Quantitative mass spectrometry for human melanocortin peptides in vitro and in vivo suggests prominent roles for β-MSH and desacetyl α-MSH in energy homeostasis

Peter Kirwan, Richard G. Kay, Bas Brouwers, Vicente Herranz-Pérez, Magdalena Jura, Pierre Larraufie, Julie Jerber, Jason Pembroke, Theresa Bartels, Anne White, Fiona M. Gribble, Frank Reimann, I. Sadaf Farooqi, Stephen O'Rahilly, Florian T. Merkle

The pro-opiomelanocortin (POMC) protein undergoes extensive proteolytic cleavage to produce neuropeptides that regulate food intake and energy expenditure. Since mice are unable to produce β-melanocyte stimulating hormone (β-MSH) from the POMC precursor, their utility as a model system for studying human-specific aspects of POMC processing is limited. Kirwan and colleagues analyzed POMC processing from hypothalamic neuron cell cultures as well as primary human brain samples via liquid chromatography tandem mass spectrometry (LC-MS/MS). They found that β-MSH and desacetyl-α-MSH were present at high concentrations, suggesting important roles for these peptides.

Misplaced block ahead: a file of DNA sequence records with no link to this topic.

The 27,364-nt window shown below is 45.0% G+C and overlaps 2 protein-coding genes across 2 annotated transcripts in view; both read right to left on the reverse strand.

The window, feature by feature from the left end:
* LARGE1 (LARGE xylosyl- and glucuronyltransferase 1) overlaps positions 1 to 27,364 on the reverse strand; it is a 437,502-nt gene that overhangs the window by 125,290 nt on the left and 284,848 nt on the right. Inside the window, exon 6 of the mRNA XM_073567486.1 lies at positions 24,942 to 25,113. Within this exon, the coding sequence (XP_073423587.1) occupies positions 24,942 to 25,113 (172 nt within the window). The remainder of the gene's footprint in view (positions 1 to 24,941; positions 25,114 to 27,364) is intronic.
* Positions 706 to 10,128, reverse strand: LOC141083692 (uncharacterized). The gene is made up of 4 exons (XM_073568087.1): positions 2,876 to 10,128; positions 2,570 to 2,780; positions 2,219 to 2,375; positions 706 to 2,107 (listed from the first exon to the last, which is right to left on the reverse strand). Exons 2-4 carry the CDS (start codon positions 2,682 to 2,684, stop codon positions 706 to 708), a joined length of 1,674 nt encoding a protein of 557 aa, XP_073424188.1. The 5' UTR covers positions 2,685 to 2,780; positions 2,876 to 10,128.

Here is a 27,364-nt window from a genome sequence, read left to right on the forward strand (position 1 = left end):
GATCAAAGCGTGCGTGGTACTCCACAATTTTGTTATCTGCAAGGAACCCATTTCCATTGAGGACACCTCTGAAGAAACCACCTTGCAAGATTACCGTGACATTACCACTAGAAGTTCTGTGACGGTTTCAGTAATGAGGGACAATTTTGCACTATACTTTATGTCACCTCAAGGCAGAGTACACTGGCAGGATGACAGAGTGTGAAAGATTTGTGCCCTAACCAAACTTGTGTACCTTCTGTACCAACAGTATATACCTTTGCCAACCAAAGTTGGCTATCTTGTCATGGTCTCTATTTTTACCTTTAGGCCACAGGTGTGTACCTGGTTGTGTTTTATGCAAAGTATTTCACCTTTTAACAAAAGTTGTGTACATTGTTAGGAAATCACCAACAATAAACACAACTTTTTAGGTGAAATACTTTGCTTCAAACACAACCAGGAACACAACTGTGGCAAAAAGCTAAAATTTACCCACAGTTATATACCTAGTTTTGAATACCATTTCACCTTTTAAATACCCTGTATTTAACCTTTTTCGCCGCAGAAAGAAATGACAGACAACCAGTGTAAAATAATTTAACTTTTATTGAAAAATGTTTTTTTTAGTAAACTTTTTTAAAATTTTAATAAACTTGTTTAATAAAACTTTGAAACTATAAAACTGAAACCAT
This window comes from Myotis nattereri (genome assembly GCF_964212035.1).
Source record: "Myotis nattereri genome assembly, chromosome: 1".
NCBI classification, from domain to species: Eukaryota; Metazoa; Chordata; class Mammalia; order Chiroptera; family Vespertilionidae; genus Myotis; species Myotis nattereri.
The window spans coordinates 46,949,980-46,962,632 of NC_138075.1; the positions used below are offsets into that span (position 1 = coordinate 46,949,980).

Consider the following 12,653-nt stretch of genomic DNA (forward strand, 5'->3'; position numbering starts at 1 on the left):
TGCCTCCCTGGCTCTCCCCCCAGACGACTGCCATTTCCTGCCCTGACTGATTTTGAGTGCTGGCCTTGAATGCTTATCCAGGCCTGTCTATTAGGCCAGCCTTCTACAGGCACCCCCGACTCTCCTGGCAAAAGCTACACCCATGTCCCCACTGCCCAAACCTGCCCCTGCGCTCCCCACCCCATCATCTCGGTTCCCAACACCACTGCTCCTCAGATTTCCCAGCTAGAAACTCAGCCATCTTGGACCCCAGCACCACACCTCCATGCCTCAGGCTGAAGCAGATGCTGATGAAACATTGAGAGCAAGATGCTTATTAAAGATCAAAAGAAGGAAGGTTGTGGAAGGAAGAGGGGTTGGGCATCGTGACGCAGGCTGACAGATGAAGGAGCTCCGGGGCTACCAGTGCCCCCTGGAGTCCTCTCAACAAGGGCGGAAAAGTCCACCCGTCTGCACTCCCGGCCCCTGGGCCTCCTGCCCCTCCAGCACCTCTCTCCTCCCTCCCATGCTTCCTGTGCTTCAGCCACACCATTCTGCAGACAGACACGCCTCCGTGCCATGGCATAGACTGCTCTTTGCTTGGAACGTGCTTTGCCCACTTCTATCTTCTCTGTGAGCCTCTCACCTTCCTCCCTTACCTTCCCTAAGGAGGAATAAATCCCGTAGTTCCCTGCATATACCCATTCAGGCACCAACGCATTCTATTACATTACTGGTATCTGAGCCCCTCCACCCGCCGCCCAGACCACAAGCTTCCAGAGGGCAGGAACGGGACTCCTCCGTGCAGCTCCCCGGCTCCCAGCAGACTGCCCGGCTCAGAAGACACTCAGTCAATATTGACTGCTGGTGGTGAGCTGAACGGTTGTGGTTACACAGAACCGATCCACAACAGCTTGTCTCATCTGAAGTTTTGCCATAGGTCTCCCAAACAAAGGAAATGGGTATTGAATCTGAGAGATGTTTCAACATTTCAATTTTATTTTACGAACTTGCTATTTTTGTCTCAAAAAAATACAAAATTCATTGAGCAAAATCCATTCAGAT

Objective: The lack of pro-opiomelanocortin (POMC)-derived melanocortin peptides results in hypoadrenalism and severe obesity in both humans and rodents that is treatable with synthetic melanocortins. However, there are significant differences in POMC processing between humans and rodents, and little is known about the relative physiological importance of POMC products in the human brain. The aim of this study was to determine which POMC-derived peptides are present in the human brain, to establish their relative concentrations, and to test if their production is dynamically regulated.

Methods: We analysed both fresh post-mortem human hypothalamic tissue and hypothalamic neurons derived from human pluripotent stem cells (hPSCs) using liquid chromatography tandem mass spectrometry (LC-MS/MS) to determine the sequence and quantify the production of hypothalamic neuropeptides, including those derived from POMC.

Results: In both in vitro and in vivo hypothalamic cells, LC-MS/MS revealed the sequence of hundreds of neuropeptides as a resource for the field. Although the existence of β-melanocyte stimulating hormone (MSH) is controversial, we found that both this peptide and desacetyl α-MSH (d-α-MSH) were produced in considerable excess of acetylated α-MSH. In hPSC-derived hypothalamic neurons, these POMC derivatives were appropriately trafficked, secreted, and their production was significantly (P < 0.0001) increased in response to the hormone leptin.

Conclusions: Our findings challenge the assumed pre-eminence of α-MSH and suggest that in humans, d-α-MSH and β-MSH are likely to be the predominant physiological products acting on melanocortin receptors.